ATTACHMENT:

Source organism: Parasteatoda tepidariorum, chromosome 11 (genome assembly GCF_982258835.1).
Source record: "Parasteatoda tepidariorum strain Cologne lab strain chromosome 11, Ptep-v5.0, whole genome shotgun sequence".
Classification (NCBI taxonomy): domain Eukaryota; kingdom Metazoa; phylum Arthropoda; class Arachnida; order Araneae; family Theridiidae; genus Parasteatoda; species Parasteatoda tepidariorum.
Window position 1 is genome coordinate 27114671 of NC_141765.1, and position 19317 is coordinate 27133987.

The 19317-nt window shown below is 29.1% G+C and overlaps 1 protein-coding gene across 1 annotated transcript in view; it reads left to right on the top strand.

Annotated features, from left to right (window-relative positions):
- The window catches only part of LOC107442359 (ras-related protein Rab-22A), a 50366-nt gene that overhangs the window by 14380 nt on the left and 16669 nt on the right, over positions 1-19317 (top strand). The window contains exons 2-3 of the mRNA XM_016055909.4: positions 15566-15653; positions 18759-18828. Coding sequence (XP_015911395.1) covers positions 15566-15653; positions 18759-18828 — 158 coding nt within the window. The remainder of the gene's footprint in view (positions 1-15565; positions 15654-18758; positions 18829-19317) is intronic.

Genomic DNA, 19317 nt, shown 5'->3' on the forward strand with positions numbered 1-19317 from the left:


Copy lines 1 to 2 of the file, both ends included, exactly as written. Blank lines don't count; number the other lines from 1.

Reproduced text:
Source organism: Parasteatoda tepidariorum, chromosome 11 (genome assembly GCF_982258835.1).
Source record: "Parasteatoda tepidariorum strain Cologne lab strain chromosome 11, Ptep-v5.0, whole genome shotgun sequence".